PETER SMULLENS: What I thought was really interesting was that the older people that I talked to after the show all said that they absolutely loved it, that it brought them back and that it was amazing to feel that young, but all the younger people I talked to, they liked it but they thought they should feel a lot more natural but it was interesting that the adults got into it a lot more.
JG: It’s kind of interesting that the older people, those who were in their thirties or forties and had perhaps stopped going to house parties a while ago – (everyone laughs and looks at DAN CANHAM and TS) – for the most part, as a massive sweeping generalisation, seemed to get the most out of it. There was this really noticable thing that younger audience members up to say 19, 20, 21, of being almost dropped into the uncanny valley in that this is something that we recognise but it’s got this weird face.
SINEAD MATTHEWS: Cos they’re used to seeing it every Friday or Saturday or – maybe not maybe – (laughs) they’re used to seeing it and when we done it, like maybe the singing and the dancing they just don’t take part in things and they felt really awkward. But my mam really liked it, and my auntie really liked it.

JOSEPHINE : There were moments when you’d start talking to someone and it’d be like that person was a mutual friend at an actual party then you’d end up being really good friends with them at the end of the night, except that in this, they were gone in like 15 minutes and that’d be the last time you’d probably ever see them and it was really weird, you were making great friends, it was really interesting.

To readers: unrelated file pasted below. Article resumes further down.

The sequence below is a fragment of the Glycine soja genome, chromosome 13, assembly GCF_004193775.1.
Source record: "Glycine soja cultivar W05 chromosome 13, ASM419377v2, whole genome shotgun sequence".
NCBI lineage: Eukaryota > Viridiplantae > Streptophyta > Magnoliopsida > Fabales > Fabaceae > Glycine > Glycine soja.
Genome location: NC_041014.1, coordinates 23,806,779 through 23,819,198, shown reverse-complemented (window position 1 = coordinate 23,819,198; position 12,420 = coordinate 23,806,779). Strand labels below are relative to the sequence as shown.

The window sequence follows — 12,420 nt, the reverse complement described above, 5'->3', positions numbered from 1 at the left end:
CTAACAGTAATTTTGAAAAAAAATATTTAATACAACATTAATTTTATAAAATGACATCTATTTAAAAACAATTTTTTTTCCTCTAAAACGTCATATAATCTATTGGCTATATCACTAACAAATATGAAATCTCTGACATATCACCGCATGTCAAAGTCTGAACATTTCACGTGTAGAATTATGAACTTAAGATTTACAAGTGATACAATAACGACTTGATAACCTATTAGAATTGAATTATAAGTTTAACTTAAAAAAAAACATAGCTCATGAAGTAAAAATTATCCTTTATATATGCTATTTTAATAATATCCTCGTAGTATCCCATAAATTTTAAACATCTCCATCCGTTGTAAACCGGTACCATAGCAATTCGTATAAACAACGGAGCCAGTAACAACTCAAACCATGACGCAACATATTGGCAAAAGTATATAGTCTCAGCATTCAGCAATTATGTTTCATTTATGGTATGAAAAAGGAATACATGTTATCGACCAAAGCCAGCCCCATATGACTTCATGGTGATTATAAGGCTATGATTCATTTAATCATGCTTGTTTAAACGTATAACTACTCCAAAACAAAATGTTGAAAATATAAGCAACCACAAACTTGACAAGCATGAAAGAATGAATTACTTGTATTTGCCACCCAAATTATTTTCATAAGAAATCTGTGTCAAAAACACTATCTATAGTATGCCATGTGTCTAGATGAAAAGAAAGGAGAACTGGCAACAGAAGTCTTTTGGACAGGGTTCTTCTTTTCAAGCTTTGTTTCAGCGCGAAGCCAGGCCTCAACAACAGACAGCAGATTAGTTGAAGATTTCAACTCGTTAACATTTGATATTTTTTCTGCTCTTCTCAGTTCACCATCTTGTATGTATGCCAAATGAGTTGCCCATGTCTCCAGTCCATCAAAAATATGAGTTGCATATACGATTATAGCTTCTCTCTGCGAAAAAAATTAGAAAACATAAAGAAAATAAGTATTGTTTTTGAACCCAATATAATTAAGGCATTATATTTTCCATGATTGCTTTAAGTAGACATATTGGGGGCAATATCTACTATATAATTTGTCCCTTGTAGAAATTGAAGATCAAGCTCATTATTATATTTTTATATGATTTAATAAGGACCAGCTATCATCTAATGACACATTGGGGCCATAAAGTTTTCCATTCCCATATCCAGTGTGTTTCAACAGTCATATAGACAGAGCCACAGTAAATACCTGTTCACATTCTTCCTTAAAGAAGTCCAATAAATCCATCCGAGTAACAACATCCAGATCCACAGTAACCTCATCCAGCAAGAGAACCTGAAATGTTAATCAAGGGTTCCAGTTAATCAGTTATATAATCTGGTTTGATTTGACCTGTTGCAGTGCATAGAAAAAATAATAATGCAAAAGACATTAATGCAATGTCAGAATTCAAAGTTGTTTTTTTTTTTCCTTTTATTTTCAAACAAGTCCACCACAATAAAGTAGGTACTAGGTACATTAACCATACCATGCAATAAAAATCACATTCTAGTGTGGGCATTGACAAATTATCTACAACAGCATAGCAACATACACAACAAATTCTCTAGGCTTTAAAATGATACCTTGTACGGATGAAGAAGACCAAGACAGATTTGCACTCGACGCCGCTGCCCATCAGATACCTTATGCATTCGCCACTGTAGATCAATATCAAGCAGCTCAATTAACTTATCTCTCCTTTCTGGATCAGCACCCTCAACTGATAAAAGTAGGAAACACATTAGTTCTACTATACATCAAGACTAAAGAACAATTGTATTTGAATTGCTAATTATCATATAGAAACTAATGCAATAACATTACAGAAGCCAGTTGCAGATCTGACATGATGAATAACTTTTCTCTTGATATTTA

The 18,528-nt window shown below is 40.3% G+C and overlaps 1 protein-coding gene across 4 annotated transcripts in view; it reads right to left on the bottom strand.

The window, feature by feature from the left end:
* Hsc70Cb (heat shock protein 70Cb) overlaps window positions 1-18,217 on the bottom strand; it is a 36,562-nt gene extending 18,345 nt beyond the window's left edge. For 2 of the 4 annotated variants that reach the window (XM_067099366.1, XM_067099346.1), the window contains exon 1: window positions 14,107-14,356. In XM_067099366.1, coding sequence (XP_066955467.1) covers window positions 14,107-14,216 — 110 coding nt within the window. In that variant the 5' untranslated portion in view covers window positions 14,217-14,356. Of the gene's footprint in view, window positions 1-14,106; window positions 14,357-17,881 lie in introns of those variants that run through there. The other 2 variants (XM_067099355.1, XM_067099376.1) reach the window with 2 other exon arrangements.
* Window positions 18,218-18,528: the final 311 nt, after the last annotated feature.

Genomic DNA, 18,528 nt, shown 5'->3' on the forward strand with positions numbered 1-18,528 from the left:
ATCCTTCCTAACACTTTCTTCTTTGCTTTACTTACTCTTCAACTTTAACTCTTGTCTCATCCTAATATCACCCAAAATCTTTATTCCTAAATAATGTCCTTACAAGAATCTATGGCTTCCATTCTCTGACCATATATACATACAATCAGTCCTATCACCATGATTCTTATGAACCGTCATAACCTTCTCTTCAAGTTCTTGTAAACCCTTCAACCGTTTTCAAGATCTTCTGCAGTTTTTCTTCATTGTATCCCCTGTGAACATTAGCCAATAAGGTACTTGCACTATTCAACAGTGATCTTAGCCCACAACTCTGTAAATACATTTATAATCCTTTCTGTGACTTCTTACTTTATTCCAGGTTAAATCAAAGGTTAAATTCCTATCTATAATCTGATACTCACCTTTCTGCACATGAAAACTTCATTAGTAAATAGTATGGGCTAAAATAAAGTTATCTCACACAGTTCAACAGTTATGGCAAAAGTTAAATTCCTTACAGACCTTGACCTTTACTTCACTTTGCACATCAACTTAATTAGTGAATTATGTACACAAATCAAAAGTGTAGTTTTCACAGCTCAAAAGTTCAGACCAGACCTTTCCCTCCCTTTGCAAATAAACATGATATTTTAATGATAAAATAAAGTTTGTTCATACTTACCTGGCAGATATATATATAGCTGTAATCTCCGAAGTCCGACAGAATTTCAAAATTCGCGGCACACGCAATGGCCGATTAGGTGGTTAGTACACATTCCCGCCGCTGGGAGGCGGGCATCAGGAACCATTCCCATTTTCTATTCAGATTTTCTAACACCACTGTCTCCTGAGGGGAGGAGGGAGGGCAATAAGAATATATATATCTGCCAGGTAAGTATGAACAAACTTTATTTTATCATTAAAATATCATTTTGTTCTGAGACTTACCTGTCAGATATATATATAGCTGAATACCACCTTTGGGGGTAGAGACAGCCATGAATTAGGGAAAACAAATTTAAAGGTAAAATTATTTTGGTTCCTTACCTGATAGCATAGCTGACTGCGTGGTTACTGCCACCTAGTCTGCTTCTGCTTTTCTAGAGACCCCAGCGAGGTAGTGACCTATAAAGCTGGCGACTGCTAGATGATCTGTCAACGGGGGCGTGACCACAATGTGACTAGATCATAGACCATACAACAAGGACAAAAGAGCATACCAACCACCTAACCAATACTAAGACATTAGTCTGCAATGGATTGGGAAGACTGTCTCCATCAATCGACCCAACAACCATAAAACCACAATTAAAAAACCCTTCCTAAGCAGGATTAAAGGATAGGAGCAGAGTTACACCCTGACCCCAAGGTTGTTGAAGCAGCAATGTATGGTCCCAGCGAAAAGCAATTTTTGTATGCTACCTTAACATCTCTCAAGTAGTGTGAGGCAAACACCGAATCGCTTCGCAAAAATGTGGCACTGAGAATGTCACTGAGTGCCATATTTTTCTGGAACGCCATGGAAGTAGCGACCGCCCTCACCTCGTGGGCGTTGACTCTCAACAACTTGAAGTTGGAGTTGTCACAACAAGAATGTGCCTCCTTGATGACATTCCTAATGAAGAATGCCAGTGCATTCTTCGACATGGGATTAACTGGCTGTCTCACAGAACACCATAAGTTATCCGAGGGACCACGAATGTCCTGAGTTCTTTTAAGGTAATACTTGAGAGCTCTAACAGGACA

EL: I liked the way it wasn’t like a normal play because you’d become like friends with the audience and you’d feel like you knew them more than if they were just watching you perform and that was good, and also just to include them so that they know the joy of the play.
SMC: I really liked that there was always something new we could do, that we just kinda came up with. Like when the window tricks happened for the first time, that was really really fun, that was just brilliant.


Image by Sally-Anne Kelly

SM: I felt like it was natural, and it felt like we knew what we were doing because we were just going with the flow, but there was always that sense that if we did get lost, we’d know where to go because the next thing would be happening.